Goldman prize for anti-mining priest
HE AND Mangyan leaders put their lives on the line and went on a hunger strike in 2009 to protest mining operations in Mindoro. I saw this for myself and wrote about their do-or-die move. Their sacrifices paid off.
Filipino Catholic priest Fr. Edwin “Edu” Gariguez, 49, was one of the six recipients of the 2012 Goldman Environmental Prize awarded last April 16 in San Francisco. These green heroes’ collective efforts are indeed crucial to the survival of our common home, Earth. In distant places out there, as well as here, individuals without much wealth and lofty positions can make crucial changes. Here are the “fearless emerging leaders working against all odds to protect the environment and their communities.”
Edwin Gariguez, Philippines. This Catholic priest is leading a grassroots movement against large-scale nickel mining to protect Mindoro island’s biodiversity and its indigenous people.
Ma Jun, China. He is working with corporations to clean up their practices with an online database and digital map that shows Chinese citizens which factories are violating environmental regulations in their country. (I had written a front-page story on him in 2009 when he came to receive the Ramon Magsaysay Award.)
Ikal Angelei, Kenya. Risking her life, she is fighting the construction of the massive Gibe 3 Dam that would block access to water for indigenous communities around Lake Turkana.
Evgenia Chirikova, Russia. Challenging rampant political corruption, Chirikova is mobilizing her fellow Russian citizens to demand the rerouting of a highway that would bisect Khimki Forest, Moscow’s “green lungs.”
Caroline Cannon, USA. She is bringing the voice and perspective of her Inupiat community in Point Hope to the battle to keep Arctic waters safe from offshore oil and gas drilling.
Sofia Gatica, Argentina. A mother whose infant child died as a result of pesticide poisoning, Gatica is organizing local women to stop indiscriminate spraying of toxic agrochemicals in neighboring soy fields.
The prize includes a whopping $150,000 for each one of them with “no strings attached.” Established by philanthropist couple Richard and Rhoda Goldman in 1990, the prize is the first and largest award in the world for grass-roots environmentalists who often work at great personal risk.
The Philippines’ own green hero is the pastor of the Catholic Church’s Mangyan Mission in Mindoro and now executive secretary of the National Secretariat for Social Action, Justice and Peace. Born in Quezon province, Gariguez has been working in Mindoro for decades. He cofounded Alliance Against Mining (Alamin), a coalition of Mindoro residents, civil society groups, church leaders and indigenous peoples who oppose mining on the island.
Uniting thousands of Mangyans, farmers and even political leaders, Gariguez and Alamin led protests that led to the island-wide moratorium that stopped Norwegian mining company Intex from operating. The company had proposed an open-pit nickel mine close to a biodiversity area and within Mangyan ancestral domain. It was within the watershed that feeds the island’s four major rivers that provide drinking water and irrigation.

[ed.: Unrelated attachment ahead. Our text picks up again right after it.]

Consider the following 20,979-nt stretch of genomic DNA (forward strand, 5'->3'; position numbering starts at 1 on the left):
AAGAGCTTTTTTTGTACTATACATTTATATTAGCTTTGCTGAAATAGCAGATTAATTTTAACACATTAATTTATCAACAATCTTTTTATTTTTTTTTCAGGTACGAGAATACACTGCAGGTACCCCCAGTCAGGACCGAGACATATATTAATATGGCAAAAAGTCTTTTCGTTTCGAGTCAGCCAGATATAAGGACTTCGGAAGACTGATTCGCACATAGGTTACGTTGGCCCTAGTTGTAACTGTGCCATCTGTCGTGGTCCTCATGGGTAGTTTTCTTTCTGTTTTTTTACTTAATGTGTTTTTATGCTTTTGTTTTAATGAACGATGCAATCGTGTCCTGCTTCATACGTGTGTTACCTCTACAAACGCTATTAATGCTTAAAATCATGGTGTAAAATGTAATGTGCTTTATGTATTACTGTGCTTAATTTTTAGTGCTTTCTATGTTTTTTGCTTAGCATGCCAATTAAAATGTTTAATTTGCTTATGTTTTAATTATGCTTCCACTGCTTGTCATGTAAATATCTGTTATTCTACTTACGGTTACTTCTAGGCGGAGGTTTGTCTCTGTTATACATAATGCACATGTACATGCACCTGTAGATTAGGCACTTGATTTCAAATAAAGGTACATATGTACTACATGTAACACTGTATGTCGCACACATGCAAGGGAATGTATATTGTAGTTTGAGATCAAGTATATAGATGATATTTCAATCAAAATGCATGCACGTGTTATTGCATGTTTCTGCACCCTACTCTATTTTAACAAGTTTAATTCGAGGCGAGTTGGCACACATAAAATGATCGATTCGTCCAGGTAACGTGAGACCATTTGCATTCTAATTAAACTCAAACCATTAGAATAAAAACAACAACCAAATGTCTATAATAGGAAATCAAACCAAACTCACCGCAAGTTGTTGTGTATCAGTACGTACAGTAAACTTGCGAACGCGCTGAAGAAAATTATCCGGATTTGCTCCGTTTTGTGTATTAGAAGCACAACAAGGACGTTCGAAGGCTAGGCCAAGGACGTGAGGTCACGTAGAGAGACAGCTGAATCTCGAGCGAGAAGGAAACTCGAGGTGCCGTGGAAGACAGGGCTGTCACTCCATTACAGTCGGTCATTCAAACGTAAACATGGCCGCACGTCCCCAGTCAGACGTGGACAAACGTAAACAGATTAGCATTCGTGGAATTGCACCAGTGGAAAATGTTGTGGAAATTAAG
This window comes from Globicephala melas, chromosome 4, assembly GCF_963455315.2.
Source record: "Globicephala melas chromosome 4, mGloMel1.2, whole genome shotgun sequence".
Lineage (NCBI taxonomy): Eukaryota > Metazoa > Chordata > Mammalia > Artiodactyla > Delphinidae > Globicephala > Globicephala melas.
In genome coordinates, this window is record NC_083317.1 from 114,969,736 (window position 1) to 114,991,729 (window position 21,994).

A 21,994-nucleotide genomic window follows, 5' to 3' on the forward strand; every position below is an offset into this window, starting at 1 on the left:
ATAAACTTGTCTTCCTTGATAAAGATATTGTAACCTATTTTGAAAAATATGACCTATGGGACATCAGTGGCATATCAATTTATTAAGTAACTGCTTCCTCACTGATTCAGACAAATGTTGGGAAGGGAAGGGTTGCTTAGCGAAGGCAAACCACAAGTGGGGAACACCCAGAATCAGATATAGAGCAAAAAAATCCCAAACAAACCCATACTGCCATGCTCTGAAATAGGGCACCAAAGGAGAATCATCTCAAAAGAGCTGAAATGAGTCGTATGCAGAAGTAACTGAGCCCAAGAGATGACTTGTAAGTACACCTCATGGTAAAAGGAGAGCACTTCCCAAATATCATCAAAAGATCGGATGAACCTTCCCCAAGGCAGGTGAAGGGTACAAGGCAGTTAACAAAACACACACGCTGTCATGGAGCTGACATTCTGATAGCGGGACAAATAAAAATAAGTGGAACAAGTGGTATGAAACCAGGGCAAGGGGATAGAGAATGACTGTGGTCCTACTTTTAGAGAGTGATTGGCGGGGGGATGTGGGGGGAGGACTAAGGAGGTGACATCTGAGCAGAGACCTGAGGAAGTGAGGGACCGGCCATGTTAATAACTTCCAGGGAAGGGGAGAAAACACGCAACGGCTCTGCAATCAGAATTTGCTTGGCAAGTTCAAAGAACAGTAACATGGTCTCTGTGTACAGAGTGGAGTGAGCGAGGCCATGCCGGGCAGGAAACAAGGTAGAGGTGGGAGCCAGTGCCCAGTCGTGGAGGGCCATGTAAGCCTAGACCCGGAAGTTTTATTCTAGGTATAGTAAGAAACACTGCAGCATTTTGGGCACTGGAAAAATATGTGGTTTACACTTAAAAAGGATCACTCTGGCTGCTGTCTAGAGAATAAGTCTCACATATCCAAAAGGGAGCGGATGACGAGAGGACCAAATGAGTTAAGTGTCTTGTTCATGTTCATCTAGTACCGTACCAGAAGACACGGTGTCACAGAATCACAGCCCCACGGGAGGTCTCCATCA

The priest even went to Norway to address parliamentarians and Intex shareholders. That was a watershed moment. A Norwegian group helped Gariguez file a complaint with the Organization for Economic Cooperation and Development.
Gariguez’s continuing advocacy and leadership to protect the environment and the indigenous communities are inextricably woven into the essence of his priesthood. Gariguez said: “I do this because of my faith. When I try to bring about change, I do it in fidelity to the social teachings of the Church in a way that is responsive to the challenges of the times, including poverty, mining and corruption. Through our work on Mindoro, we are not trying to impose our faith on others, but are trying to be credible witnesses on how to bring about social change.”
A long Q & A with Gariguez is in the April-May 2012 issue of World Mission Magazine (a very well-edited church magazine, I must say) whose cover story is on harmful mining. Editor Fr. Jose Rebelo writes: “The Philippines is ‘one of the world’s most highly mineralized countries,’ says a US Department of State report. Its estimated untapped mineral wealth is worth more than $840 billion—in copper, gold and chromate deposits; other available minerals include nickel, silver, coal, gypsum, sulfur, clay, limestone, marble, silica, and phosphate, according to the same report. This is one of the reasons mining has become a very hot issue.”
Gariguez and Alamin are in dialogue with government officials and in the process of finalizing the Alternative Mineral Management bill which provides for safer and more just alternatives. “The passage of the bill,” Gariguez says, “would be a landmark bill for all mining regions throughout the Philippines. We are not asking for a complete ban on mining altogether; we are making sure we do not sacrifice the rights of the indigenous people and the environment…”
In his prize acceptance speech, Gariguez paid tribute to the Mangyans: “I was taught by the Mangyans to care for the earth. For them nature is likened to a womb that sustains us with life. One of the leaders is Badang, a Mangyan woman who went on hunger strike with me. She was ready to die to save the watershed threatened by mining. For her, once the forest is destroyed, we too will perish. She helped me understand that what is at stake in the campaign is the survival of our planet, of which we are merely a part.”
To you, too, Badang, hugs and congratulations.
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